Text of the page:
The usually progressive city of San Francisco is taking a step backward on the subject of health with its latest decision on vaping. The city supervisors voted to ban flavors of e-cigarette liquid in an effort to curb youth vaping. If the city board also passes the legislation, it will go into effect in 2018. While young people would be unable to purchase flavors and be stuck with tobacco flavor only for e-cigarettes, so would adults. Harm reduction advocates worry that this could make e-cigarettes less likely to appeal to smokers and prevent them from improving their health by switching.
Tobacco cigarettes are included in the ban, which could help to make smoking less appealing. The problem is that e-cigarettes are being tacked onto the ban along with all other tobacco products. E-cigarettes riding along with tobacco products is a trend that has created a serious issue and threatens smokers’ health. E-cigarettes are not tobacco products and are much safer than smoking, but a refusal on the part of many lawmakers to accept this fact has caused many smokers to be discouraged from making a choice that could save their lives.
The defense of anti-vaping legislation, that vaping could harm children or teens, is valid but the danger of young people vaping is overblown, and the danger of them getting hooked on vaping is disproven by facts. The Centers for Disease Control reports that youth vaping is on the decline along with smoking in the same age group, and studies have shown that nicotine addiction is more likely when nicotine is delivered by tobacco cigarettes than when it is delivered by e-cigarettes. Many vapers use e-cigarettes without nicotine as well, but this fact is usually completely ignored by anti-vaping advocates. Instead, vaping continues to be viewed as being as harmful as smoking. When this message is sent to the public, it could discourage smokers who are risking their lives daily with their habit from switching to a proven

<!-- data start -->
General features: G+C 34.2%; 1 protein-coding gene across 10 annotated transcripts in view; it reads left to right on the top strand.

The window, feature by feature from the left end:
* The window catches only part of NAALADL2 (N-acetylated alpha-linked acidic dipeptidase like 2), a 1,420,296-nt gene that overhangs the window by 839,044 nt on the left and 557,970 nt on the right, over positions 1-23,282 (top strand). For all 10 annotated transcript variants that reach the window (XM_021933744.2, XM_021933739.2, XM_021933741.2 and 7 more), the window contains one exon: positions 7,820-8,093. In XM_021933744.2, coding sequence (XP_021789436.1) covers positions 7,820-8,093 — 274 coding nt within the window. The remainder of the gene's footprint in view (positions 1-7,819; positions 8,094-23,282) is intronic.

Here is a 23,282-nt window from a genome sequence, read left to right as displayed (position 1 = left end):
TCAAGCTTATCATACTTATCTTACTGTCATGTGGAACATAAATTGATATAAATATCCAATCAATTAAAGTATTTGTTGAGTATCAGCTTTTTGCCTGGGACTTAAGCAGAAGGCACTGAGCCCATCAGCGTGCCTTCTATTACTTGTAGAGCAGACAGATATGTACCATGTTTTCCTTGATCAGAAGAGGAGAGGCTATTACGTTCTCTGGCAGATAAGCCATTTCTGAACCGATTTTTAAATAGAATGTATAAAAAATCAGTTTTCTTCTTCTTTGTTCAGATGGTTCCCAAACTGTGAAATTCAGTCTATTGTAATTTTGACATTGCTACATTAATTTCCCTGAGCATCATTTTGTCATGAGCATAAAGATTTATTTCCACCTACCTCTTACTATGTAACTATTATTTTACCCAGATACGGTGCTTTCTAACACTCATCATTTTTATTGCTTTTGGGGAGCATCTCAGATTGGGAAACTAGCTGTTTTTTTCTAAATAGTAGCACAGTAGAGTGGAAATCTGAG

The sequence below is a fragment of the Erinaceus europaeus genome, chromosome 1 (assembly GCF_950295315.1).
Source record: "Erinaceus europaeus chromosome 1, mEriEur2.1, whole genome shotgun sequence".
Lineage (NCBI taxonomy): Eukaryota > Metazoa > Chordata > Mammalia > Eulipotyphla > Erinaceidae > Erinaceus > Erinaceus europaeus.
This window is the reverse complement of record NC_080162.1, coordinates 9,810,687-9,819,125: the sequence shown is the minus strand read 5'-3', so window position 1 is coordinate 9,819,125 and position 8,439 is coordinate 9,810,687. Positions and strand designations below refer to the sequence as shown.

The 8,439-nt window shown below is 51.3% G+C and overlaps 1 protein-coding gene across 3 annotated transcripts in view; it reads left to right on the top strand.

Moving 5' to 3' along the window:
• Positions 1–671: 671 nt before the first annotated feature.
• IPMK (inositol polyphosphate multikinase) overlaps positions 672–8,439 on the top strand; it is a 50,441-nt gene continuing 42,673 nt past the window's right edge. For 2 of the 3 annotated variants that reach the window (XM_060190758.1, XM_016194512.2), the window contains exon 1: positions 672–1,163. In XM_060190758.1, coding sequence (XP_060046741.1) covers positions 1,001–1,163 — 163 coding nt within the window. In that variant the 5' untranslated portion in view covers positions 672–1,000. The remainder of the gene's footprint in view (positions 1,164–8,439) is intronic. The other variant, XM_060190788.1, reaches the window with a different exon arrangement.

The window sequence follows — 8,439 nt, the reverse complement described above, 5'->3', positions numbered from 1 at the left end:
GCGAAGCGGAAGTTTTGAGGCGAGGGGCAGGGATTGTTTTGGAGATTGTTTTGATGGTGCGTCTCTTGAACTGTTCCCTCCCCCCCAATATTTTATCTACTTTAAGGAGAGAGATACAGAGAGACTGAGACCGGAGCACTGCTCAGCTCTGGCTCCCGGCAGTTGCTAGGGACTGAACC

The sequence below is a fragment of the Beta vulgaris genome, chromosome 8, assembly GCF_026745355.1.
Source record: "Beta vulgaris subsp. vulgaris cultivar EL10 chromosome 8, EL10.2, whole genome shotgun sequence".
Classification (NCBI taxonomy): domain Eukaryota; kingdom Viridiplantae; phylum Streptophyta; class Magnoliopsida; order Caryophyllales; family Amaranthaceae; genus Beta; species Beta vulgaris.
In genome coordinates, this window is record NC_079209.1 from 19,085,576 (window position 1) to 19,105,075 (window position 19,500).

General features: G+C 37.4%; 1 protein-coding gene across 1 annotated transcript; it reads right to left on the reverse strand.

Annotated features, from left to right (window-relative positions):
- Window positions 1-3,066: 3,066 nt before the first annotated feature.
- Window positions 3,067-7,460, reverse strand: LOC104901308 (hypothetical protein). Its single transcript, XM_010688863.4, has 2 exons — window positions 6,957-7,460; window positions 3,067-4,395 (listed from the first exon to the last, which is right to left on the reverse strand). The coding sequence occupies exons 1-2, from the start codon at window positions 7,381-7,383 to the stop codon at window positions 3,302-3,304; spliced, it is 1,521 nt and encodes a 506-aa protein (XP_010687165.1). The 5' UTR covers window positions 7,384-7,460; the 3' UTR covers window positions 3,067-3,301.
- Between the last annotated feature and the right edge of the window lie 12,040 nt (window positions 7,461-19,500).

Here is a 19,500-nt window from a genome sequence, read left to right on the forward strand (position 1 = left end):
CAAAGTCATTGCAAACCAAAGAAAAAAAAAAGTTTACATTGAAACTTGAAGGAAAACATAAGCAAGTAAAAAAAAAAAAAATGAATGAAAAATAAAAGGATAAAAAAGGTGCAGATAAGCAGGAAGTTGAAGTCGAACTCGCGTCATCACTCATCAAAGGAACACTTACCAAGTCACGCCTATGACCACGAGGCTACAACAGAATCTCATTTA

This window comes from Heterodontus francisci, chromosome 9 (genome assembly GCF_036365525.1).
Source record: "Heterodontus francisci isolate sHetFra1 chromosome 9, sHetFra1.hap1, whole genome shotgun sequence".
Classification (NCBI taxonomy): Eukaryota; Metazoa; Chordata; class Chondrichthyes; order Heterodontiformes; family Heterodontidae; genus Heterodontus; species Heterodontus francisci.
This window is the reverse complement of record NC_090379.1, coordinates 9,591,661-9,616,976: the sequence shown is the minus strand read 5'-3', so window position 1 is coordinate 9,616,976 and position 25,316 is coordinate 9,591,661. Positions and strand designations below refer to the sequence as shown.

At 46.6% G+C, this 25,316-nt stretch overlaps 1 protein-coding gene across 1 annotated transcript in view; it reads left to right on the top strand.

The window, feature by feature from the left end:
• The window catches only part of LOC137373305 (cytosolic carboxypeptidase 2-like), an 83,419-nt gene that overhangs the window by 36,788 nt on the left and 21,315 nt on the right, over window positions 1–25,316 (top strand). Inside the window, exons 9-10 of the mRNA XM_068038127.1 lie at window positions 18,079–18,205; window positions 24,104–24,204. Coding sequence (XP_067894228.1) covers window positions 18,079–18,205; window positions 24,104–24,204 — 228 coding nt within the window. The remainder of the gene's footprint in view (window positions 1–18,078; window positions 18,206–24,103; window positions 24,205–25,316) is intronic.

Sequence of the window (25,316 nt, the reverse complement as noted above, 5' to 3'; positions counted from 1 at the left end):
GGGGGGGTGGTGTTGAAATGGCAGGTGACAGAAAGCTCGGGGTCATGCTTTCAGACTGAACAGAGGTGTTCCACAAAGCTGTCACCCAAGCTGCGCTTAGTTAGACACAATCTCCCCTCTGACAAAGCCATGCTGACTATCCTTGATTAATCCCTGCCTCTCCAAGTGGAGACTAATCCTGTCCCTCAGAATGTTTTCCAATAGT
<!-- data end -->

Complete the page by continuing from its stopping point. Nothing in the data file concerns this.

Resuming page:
The CEO of Tobacco Vapor Electronic Cigarette Association, Ray Story, says that the San Francisco vaping flavor ban is “irresponsible.” While Story says he is against flavor names like bubble gum that might encourage children to vape, he believes that flavor choices are important for smokers because it can make vaping all the more appealing as compared to smoking. He also commented on the irony of California allowing marijuana to be sold in brownies while banning flavored e-cigarettes.
Menthol is one flavor of tobacco product that is sometimes allowed in places where other flavors are banned, but San Francisco’s ban includes menthol. Anti-youth smoking advocates say that menthol can make it easier for kids to tolerate smoking and get hooked. Always believing in an abstinence-only method of ending smoking, anti-youth smoking groups are some of the most vocal opponents of vaping. The Campaign for Tobacco Free Kids ruthlessly campaigns against e-cigarettes and vaping, giving no consideration to the fact that adult vaping saves lives and could in turn save children by reducing the number of adult smokers in the world for them to emulate.
E-cigarettes are the most commonly used form of tobacco (by definition) by high school students. While it would be best for young people to use no tobacco or nicotine at all because nicotine has been shown to harm developing brains, e-cigarettes are likely to be the least harmful of all nicotine products, and they are proven less harmful than smoking. But instead of being encouraged by the fact that kids who are prone to smoke are choosing the safer alternative, former Surgeon General Vivek Murthy sounded an alarm and went on a campaign to squash vaping by reporting inaccurate scientific study results.
The truth is that most kids who vape don’t end up switching to smoking, nor do they stick with e-cigarettes to the point of addiction. People who vape have reported being able to comfortably go without vaping for periods of time, such as when they are in public places where vaping is banned, and by comparison to smokers feel less cravings and less in need of a nicotine “fix.”
While cities like San Francisco move backwards on smokers’ health, science continues to show that vaping is safer than smoking and not as addictive. Some lawmakers understand and are taking action to separate e-cigarettes from tobacco products by legal definition. That would put vaping into its own unique category, where it could finally be recognized for what it is: A lifesaving alternative with the potential to end smoking once and for all.